An update in the wake of Atlanta (plus a bit on rape and child killing)
It was a good time at the annual ETS conference (with a day at SBL thrown in). Let me say the weather was fine. It has been seven or eight years since I was in Atlanta and I was taken aback by the fine fall colors complemented with temperatures which, where I come from, belong more with late summer rather than late November.
(Speaking of the weather, horror of horrors, when I flew out of Atlanta on Sunday it was about 20 C (or 68 F), and when I got back to Edmonton that night it was -15 C (or about 5 F). Yes, a drop of 35 degrees Celsius. Now as they say, how is it that we can put a man on the moon, but Alberta and Georgia still can’t figure out how to swap some weather so those Georgians get milder, less humid summers and we Albertans can have at least tolerable winters? Go figure.)
But enough bellyachin’. The high point for me was listening to myself talk (bit surprise) along with three other smart guys (not just smart-assed like myself; I’m talkin’ the real deal, people with serious brains between their ears), more specifically Paul Copan, Matt Flannagan and Richard Hess. The four of us were all part of a session at the Society of Biblical Literature annual meeting (for all the Sesame Street fans: one of these guys is not like the others…okay, yeah, it’s me) called “Is Yahweh a Moral Monster?” Okay, we all agreed that he isn’t, but beyond that there were some significant differences. Copan talked about the nature of biblical slavery, Flannagan about divine command theory and Hess about the occupation in Joshua. And I talked about devotional child killing, and my strong distaste for it.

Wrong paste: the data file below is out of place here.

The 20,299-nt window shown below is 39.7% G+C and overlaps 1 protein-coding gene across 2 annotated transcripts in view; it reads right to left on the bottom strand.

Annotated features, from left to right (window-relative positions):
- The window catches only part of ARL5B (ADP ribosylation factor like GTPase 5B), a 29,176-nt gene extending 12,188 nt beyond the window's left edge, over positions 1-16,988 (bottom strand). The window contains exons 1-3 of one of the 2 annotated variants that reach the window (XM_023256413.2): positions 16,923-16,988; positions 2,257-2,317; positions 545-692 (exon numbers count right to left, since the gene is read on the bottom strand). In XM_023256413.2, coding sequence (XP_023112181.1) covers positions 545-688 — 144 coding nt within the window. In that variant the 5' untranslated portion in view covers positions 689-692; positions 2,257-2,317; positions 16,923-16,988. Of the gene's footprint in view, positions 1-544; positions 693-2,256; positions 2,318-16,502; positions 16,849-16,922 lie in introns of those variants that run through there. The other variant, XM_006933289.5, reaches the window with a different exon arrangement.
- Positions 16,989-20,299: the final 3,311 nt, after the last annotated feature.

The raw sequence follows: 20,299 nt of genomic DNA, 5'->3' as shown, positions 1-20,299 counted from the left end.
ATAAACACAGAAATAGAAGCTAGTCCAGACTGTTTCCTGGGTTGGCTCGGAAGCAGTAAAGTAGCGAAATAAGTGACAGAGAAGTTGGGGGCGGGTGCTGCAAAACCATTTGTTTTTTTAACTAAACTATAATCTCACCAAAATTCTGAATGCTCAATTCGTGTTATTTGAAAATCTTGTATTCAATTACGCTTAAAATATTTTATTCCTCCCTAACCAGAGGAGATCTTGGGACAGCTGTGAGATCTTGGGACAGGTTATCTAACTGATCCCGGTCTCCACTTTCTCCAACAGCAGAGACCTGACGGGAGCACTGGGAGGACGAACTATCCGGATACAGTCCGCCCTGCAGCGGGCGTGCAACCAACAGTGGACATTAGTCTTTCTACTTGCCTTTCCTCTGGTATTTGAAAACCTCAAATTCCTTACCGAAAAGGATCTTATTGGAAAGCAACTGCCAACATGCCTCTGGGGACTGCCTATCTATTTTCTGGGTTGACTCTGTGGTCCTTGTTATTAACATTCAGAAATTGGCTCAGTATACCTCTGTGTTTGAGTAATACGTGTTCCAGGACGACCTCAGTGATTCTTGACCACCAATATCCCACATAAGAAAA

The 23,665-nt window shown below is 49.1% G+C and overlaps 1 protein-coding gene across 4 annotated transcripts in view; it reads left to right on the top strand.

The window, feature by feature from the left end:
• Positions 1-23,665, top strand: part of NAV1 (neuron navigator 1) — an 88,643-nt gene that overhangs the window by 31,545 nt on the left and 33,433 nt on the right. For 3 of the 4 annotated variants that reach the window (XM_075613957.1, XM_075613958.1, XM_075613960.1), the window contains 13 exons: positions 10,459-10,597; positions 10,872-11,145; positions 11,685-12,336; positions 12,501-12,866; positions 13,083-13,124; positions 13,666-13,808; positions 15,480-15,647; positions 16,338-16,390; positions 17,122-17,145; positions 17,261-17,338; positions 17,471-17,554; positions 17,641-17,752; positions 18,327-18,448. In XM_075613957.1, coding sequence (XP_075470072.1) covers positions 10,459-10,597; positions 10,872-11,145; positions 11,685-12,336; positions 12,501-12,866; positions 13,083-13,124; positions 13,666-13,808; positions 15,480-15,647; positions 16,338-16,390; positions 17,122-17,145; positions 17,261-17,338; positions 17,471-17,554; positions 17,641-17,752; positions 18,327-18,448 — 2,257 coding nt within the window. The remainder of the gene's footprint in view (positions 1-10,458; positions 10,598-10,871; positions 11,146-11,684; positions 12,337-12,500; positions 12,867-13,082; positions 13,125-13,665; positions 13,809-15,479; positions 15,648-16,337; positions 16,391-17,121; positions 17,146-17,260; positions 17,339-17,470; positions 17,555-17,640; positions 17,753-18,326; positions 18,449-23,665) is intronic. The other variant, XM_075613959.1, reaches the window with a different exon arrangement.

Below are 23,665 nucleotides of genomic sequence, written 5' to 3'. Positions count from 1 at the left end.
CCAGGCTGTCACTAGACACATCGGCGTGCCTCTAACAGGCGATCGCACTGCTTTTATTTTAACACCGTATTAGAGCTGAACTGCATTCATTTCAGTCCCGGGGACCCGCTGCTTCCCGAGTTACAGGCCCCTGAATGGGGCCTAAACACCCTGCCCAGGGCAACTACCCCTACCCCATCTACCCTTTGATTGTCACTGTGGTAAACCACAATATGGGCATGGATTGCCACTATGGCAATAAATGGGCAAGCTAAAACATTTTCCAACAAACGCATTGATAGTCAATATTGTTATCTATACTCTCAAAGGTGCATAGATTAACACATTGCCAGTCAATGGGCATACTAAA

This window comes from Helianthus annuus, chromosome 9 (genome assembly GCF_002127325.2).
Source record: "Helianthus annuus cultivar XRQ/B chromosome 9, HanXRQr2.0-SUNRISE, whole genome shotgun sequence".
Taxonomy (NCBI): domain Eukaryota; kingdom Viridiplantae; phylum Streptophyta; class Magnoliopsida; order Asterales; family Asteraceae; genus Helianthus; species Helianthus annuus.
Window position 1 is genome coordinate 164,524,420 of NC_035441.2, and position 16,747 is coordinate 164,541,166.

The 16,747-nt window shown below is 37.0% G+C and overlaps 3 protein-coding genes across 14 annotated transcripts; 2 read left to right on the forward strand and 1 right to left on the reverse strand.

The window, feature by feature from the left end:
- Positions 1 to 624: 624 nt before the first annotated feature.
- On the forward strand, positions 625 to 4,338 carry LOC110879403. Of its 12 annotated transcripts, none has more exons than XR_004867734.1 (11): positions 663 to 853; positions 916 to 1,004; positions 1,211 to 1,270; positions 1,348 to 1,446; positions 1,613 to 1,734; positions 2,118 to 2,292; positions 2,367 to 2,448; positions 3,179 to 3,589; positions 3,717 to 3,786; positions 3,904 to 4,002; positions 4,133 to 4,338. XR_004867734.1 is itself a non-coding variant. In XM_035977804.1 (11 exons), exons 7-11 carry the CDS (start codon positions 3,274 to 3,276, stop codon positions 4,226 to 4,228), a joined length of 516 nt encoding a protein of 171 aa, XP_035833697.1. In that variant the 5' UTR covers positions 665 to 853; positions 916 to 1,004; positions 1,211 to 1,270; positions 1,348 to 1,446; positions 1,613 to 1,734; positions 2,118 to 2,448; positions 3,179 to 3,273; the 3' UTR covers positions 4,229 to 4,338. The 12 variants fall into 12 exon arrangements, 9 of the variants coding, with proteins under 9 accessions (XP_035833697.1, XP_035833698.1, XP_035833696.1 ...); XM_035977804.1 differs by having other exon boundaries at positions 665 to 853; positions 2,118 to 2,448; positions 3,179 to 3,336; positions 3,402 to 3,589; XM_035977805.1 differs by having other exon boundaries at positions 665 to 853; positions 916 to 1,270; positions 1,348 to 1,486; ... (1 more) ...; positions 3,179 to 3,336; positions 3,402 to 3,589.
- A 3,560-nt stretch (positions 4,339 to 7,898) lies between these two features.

The evening was very enjoyable and constructive. I met a lot of interesting people, took a few blows and delivered a few of my own. But one thing stuck out to me as instructive: the indefensible contrast that some of the people there held between devotional child killing and devotional child rape.
What do I mean? In the paper I defined devotional child killing as follows: “devotional child killing is the act of killing one or more children with the primary or sole intent of demonstrating profound dedication, commitment, or fidelity to a third party.”
With that definition in mind, here was my first thesis in the paper (of three):
“The devotional killing of children for God can never be morally praiseworthy or even morally permissible.”
This isn’t rocket science. I think any moderately moral and properly functioning individual can see the truth of this proposition. And yet it conflicts with passages like 1 Samuel 15:3. So what to do?
Some people tried to soften the blow. Here is one approach that was tried as a response to my thesis (and I’m paraphrasing now): “What if a child was killed and then immediately resurrected by God? Would it still be wrong?”
“Yeah, what if?” I thought cynically. But that was my inside voice. With my outside (audible) voice I replied: “So what if a virgin child could be raped and then miraculously made a virgin once again? Would the rape of the child still be evil?” That didn’t go over well, I think. But I don’t see the difference.
Here was my point. Let’s grant, for the sake of argument, that God demanded the killing of a child and then immediately resurrected that child. Would that make it all better? Well there would still be that little matter that the child was killed by dad… “Dad, it’s good to be alive again and all, but you did decapitate me, and that kinda stinks, you know?” (Talk about an awkward moment at the Thanksgiving dinner table.)
And likewise a child that was devotionally raped and then had their virginity miraculously restored (physiologically and psychologically) could still say, “Dad, it’s great to be a virgin again and all, but you did rape me, and that kinda stinks, you know?”
Sorry, I don’t see why conservative Christians are so indignant about the prospect of devotional child rape and yet have apparently no trouble with devotional child killing. It seems to me that that is like having no problem with someone burning down your house but protesting the very notion that they should think of trashing it.